China's snooker ace Ding Junhui took a leaf out of President
Bush's book and stayed the course for defending his UK championship
title, brushing off Matthew Stevens 9-5 for a place in the
quarter-finals in York, England on Tuesday.
The 19-year-old, buoyed by the three gold medals garnered at the
Asian Games, produced some brilliant long pots and consistent
breaks of 111, 100, 92 and 81 to keep the wheels firmly on his
He is bidding to rank alongside Stephen Hendry and Steve Davis
as only the third man to successfully defend a title won as a
qualifier 12 months ago.
Ding, who is always accompanied by his good-luck charm in the
form of a toy dolphin called Dong, did display a lack of
concentration at times against Stevens which is hardly surprising
after his gilt-edged exertions in Doha last week.
Ding admitted his hectic schedule was taking its toll.
"I'm relieved to have won, because I didn't play very well," the
teenager, who will next face Peter Ebdon, said through an
interpreter. "Near the end of the last frame, I played a blue a bit
too fast and I regret that a bit. It felt quite hot in the arena,
and that disturbed me.
"I'm not feeling very stable just now. I didn't feel very
confident before the match and I was a bit worried in the first
session, because Matthew played well."
Ding, who represented his country to play in the Asian Games,
won the singles crown as well as gold in the team event and doubles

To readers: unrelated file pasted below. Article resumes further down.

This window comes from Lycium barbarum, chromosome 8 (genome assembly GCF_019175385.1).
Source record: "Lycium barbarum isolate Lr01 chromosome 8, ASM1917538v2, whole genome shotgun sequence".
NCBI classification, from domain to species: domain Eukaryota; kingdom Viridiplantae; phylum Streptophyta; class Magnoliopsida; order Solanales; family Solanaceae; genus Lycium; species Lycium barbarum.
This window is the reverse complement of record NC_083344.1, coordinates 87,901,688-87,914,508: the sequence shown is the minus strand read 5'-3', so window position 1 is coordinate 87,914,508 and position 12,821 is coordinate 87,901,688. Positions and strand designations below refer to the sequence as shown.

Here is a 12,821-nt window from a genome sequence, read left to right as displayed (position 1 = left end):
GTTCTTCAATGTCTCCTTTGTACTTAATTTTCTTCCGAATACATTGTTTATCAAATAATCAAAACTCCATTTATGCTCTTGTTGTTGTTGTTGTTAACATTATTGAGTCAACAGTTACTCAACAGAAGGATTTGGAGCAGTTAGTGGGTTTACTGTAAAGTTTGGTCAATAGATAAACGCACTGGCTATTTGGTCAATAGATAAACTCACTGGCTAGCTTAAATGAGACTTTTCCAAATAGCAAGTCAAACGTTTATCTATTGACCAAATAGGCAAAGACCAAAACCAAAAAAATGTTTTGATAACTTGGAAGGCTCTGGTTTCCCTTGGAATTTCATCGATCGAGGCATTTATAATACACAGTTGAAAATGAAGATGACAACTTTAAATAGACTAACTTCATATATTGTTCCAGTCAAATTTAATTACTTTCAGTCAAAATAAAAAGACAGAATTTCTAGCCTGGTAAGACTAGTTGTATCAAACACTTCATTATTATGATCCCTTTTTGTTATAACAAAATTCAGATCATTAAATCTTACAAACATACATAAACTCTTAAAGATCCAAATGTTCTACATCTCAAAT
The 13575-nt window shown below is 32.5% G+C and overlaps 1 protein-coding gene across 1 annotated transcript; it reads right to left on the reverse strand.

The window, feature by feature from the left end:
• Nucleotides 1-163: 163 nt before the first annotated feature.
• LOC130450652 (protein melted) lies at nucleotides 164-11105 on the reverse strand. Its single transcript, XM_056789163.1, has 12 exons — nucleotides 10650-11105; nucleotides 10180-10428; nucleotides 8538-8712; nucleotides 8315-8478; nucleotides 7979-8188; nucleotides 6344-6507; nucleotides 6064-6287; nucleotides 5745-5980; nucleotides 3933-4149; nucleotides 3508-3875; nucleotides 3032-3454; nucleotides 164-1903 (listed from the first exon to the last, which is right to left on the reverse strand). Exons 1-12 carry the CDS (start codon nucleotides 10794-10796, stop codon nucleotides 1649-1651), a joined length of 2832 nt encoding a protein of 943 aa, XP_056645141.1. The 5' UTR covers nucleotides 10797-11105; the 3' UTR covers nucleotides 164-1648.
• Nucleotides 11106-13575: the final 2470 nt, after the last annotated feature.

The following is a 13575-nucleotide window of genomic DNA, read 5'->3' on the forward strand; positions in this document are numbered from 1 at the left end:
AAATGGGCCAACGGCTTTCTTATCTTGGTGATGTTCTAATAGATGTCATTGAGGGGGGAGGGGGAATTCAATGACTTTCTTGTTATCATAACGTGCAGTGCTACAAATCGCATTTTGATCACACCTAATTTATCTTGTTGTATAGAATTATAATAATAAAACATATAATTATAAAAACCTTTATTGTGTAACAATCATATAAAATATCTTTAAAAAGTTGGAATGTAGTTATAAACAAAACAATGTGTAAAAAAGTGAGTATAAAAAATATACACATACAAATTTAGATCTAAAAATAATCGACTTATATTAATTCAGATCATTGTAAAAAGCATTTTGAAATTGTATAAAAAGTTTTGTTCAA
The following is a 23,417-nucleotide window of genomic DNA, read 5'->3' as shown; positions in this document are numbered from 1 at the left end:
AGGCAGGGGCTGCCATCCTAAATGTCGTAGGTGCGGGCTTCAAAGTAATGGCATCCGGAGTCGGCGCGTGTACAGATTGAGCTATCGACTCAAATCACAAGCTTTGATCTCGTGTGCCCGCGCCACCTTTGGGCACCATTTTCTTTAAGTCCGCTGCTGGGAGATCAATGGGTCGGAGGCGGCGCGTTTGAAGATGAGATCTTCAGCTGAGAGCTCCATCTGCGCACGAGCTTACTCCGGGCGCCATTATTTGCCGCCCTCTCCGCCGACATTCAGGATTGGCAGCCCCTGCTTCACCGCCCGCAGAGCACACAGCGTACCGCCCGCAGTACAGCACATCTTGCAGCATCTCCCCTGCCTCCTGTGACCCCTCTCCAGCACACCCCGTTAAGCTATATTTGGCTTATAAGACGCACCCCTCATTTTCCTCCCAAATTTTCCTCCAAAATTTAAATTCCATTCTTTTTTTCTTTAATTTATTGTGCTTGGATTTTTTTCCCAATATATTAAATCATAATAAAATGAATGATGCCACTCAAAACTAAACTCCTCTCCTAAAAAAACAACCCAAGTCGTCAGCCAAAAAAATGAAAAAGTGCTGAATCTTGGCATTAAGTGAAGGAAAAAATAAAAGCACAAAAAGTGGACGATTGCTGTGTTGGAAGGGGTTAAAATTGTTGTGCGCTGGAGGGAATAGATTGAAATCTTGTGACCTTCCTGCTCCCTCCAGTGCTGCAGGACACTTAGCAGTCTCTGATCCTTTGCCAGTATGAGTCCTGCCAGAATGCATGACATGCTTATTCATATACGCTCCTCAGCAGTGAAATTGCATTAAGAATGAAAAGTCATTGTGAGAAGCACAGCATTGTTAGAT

Also on Tuesday, provisional world No 1 Ken Doherty became the
highest-ranked player to bow out of this year's UK Championship
when he lost 9-6 to Joe Perry, making Ding's path to victory a
The Irishman, who was on course to move up from his current No 2
position, won just one of the last seven frames against a man who
is a specialist in this event.
Perry has reached the semi-finals for the last two years and is
now into the last eight, in which he will meet John Higgins.
Coming back to the table with a 5-3 overnight advantage, Doherty
made the only three century breaks of the match but otherwise
struggled to score heavily as Perry gradually got on top.
"Joe shut me out for three frames," said the 1997 world
champion. "He played really well, and I missed a few chances. I
should have gone 6-3 up - and if I had it would have been
"Things just weren't happening for me. But sometimes that's the
way it goes, and it makes things pretty difficult."
(China Daily December 14, 2006)